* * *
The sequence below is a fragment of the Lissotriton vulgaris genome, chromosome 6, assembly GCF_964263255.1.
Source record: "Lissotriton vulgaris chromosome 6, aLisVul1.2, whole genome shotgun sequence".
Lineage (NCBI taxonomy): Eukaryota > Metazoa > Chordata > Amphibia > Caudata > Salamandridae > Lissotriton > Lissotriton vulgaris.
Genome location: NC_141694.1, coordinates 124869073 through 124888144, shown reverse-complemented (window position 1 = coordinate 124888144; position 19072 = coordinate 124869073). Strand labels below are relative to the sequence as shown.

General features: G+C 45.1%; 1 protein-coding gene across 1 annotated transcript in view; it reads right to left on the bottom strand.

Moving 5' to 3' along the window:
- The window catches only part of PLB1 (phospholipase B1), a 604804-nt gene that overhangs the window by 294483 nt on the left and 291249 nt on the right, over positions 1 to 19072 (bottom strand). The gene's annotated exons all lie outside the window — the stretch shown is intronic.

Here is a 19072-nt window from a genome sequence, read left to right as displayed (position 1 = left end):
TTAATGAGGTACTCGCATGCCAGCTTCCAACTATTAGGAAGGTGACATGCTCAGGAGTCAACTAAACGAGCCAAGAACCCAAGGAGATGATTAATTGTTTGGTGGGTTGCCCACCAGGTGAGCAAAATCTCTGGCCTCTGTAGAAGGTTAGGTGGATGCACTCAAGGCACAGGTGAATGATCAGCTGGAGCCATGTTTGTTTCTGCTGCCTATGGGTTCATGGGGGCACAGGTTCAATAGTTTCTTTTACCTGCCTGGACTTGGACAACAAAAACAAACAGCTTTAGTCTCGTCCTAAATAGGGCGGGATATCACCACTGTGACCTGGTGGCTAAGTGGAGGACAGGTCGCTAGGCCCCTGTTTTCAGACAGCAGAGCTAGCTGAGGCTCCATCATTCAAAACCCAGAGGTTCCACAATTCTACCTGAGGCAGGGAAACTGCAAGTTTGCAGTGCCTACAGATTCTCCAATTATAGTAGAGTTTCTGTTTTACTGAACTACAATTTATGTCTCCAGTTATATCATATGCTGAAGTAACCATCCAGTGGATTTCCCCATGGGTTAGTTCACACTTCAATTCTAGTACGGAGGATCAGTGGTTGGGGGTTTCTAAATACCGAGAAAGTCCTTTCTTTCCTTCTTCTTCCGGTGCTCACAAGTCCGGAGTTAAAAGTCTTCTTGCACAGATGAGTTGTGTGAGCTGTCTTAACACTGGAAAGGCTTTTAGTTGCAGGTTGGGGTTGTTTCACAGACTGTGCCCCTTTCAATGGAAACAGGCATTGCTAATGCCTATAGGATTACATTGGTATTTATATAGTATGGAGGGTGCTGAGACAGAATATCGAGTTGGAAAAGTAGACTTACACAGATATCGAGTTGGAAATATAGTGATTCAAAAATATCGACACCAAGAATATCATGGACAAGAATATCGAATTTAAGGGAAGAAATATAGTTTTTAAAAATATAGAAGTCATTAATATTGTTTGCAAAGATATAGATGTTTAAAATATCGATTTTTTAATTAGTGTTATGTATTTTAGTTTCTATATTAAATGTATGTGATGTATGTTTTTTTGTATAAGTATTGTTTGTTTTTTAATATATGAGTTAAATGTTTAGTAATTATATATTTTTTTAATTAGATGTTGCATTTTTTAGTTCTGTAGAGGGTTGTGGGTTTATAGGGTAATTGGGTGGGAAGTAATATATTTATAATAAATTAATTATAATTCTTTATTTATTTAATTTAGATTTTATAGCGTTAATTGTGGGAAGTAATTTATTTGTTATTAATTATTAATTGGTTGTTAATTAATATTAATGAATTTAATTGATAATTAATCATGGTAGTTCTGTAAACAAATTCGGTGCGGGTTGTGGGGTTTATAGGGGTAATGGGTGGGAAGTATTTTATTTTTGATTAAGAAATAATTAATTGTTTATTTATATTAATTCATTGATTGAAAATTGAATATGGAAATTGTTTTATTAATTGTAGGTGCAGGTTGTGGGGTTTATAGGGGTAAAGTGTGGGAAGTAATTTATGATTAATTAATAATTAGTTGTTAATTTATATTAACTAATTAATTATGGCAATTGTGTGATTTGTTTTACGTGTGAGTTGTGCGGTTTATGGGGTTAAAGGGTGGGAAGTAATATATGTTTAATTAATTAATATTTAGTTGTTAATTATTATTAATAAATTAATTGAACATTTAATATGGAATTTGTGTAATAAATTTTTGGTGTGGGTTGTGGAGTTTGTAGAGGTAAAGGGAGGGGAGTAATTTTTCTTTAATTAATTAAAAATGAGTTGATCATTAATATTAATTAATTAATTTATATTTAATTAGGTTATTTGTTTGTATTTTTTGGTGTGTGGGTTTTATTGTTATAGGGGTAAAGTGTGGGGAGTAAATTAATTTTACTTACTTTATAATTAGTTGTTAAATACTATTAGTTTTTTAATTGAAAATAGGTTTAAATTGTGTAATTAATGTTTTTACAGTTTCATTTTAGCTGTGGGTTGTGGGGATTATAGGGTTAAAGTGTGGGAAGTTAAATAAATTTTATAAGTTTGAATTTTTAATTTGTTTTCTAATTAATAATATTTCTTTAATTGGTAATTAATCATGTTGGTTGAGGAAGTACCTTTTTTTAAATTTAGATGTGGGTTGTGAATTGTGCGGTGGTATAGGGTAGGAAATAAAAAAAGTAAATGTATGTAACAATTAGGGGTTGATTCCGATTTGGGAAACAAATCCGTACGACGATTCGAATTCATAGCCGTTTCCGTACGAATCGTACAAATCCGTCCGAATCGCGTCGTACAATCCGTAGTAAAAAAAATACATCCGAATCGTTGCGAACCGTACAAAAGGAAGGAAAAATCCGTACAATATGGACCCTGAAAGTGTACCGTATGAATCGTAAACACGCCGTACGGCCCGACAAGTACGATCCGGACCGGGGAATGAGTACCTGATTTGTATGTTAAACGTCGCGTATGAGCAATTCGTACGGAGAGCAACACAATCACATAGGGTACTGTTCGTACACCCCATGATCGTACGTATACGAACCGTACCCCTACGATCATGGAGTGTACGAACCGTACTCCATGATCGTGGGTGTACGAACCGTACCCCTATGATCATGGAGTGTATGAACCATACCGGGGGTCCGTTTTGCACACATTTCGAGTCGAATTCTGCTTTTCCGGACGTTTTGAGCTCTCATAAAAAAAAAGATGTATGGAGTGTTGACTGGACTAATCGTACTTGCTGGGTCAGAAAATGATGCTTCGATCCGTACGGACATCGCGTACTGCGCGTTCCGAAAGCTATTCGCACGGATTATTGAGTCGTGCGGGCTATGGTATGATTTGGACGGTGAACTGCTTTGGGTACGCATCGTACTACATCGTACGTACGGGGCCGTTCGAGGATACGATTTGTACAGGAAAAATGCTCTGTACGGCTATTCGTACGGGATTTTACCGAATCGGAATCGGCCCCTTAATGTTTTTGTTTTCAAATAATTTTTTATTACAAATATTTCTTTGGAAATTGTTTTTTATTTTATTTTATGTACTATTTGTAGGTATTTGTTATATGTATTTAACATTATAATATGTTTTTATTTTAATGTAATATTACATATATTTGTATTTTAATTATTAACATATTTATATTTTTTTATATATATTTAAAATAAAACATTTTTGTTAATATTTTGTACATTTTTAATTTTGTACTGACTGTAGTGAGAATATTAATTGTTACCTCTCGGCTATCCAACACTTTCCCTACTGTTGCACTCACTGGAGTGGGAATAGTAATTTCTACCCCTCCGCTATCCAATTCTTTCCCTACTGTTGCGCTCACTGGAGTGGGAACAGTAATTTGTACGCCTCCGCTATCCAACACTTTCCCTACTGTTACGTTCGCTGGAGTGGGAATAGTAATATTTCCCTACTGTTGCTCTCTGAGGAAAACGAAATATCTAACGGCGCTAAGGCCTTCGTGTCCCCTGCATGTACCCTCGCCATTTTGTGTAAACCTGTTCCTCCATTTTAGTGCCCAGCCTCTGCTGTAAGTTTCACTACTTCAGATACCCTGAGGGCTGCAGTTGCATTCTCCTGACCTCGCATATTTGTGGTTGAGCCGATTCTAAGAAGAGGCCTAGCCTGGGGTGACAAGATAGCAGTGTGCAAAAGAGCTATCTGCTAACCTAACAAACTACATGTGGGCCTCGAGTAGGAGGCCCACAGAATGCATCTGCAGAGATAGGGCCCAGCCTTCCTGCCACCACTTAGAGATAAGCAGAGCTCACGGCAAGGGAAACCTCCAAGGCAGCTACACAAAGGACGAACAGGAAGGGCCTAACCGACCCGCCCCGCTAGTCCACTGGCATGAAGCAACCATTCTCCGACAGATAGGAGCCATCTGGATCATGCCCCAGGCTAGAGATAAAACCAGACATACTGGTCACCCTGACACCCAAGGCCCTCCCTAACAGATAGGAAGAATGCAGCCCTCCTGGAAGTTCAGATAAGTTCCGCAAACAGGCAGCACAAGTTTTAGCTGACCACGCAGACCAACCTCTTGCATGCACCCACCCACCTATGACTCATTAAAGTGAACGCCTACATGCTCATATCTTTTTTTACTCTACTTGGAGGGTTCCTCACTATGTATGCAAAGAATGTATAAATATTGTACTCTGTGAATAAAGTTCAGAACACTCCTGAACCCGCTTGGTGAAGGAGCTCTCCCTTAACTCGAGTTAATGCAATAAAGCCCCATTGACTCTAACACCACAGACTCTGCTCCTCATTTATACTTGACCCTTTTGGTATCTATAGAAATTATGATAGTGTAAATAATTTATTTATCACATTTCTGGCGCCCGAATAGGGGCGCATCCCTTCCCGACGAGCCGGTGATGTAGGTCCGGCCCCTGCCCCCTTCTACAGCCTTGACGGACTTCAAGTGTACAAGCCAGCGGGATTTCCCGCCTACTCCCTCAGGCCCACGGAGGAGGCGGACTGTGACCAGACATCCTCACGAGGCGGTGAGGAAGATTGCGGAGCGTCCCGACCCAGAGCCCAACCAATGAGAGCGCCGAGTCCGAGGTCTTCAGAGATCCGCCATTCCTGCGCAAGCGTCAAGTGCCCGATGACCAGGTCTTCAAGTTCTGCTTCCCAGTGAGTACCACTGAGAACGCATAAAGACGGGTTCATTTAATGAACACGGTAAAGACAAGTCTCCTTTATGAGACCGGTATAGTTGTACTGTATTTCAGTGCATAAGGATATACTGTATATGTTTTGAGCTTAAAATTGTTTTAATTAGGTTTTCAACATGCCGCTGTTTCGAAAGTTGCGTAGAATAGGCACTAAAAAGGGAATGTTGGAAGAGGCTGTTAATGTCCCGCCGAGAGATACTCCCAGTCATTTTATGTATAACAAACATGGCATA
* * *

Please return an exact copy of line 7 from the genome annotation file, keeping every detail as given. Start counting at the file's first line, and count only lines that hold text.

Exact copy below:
- The window catches only part of PLB1 (phospholipase B1), a 604804-nt gene that overhangs the window by 294483 nt on the left and 291249 nt on the right, over positions 1 to 19072 (bottom strand). The gene's annotated exons all lie outside the window — the stretch shown is intronic.